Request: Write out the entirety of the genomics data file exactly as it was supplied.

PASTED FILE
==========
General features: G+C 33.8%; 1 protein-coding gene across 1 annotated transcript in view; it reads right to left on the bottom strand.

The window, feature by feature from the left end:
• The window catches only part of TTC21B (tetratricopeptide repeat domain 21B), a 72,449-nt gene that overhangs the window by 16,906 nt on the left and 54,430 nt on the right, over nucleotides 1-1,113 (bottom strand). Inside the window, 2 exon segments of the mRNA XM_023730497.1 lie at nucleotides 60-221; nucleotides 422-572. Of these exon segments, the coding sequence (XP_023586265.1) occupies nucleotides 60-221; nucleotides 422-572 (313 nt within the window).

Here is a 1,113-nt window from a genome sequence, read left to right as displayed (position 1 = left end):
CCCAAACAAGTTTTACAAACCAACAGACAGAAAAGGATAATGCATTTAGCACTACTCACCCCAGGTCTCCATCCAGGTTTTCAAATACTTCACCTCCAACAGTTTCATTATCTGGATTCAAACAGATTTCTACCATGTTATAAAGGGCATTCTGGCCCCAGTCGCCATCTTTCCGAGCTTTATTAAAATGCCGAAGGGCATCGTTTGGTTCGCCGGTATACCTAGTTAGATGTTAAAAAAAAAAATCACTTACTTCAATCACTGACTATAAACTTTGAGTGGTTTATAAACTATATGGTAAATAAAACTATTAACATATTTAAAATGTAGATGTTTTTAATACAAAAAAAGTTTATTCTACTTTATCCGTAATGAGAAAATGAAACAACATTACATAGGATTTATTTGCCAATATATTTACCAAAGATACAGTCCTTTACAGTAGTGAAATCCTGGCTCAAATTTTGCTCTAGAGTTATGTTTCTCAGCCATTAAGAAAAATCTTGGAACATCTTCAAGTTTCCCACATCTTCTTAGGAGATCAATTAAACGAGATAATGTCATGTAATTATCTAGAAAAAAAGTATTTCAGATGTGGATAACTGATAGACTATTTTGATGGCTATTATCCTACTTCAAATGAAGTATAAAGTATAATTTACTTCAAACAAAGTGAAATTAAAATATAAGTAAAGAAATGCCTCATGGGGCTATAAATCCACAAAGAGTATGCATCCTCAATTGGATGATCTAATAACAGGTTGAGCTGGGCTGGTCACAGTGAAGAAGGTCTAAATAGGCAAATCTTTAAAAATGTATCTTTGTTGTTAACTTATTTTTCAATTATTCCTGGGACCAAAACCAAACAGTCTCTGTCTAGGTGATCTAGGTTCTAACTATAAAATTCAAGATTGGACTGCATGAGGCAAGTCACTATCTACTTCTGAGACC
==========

General features: G+C 33.8%; 1 protein-coding gene across 1 annotated transcript in view; it reads right to left on the bottom strand.

The window, feature by feature from the left end:
• The window catches only part of TTC21B (tetratricopeptide repeat domain 21B), a 72,449-nt gene that overhangs the window by 16,906 nt on the left and 54,430 nt on the right, over nucleotides 1-1,113 (bottom strand). Inside the window, 2 exon segments of the mRNA XM_023730497.1 lie at nucleotides 60-221; nucleotides 422-572. Of these exon segments, the coding sequence (XP_023586265.1) occupies nucleotides 60-221; nucleotides 422-572 (313 nt within the window).

Here is a 1,113-nt window from a genome sequence, read left to right as displayed (position 1 = left end):
CCCAAACAAGTTTTACAAACCAACAGACAGAAAAGGATAATGCATTTAGCACTACTCACCCCAGGTCTCCATCCAGGTTTTCAAATACTTCACCTCCAACAGTTTCATTATCTGGATTCAAACAGATTTCTACCATGTTATAAAGGGCATTCTGGCCCCAGTCGCCATCTTTCCGAGCTTTATTAAAATGCCGAAGGGCATCGTTTGGTTCGCCGGTATACCTAGTTAGATGTTAAAAAAAAAAATCACTTACTTCAATCACTGACTATAAACTTTGAGTGGTTTATAAACTATATGGTAAATAAAACTATTAACATATTTAAAATGTAGATGTTTTTAATACAAAAAAAGTTTATTCTACTTTATCCGTAATGAGAAAATGAAACAACATTACATAGGATTTATTTGCCAATATATTTACCAAAGATACAGTCCTTTACAGTAGTGAAATCCTGGCTCAAATTTTGCTCTAGAGTTATGTTTCTCAGCCATTAAGAAAAATCTTGGAACATCTTCAAGTTTCCCACATCTTCTTAGGAGATCAATTAAACGAGATAATGTCATGTAATTATCTAGAAAAAAAGTATTTCAGATGTGGATAACTGATAGACTATTTTGATGGCTATTATCCTACTTCAAATGAAGTATAAAGTATAATTTACTTCAAACAAAGTGAAATTAAAATATAAGTAAAGAAATGCCTCATGGGGCTATAAATCCACAAAGAGTATGCATCCTCAATTGGATGATCTAATAACAGGTTGAGCTGGGCTGGTCACAGTGAAGAAGGTCTAAATAGGCAAATCTTTAAAAATGTATCTTTGTTGTTAACTTATTTTTCAATTATTCCTGGGACCAAAACCAAACAGTCTCTGTCTAGGTGATCTAGGTTCTAACTATAAAATTCAAGATTGGACTGCATGAGGCAAGTCACTATCTACTTCTGAGACC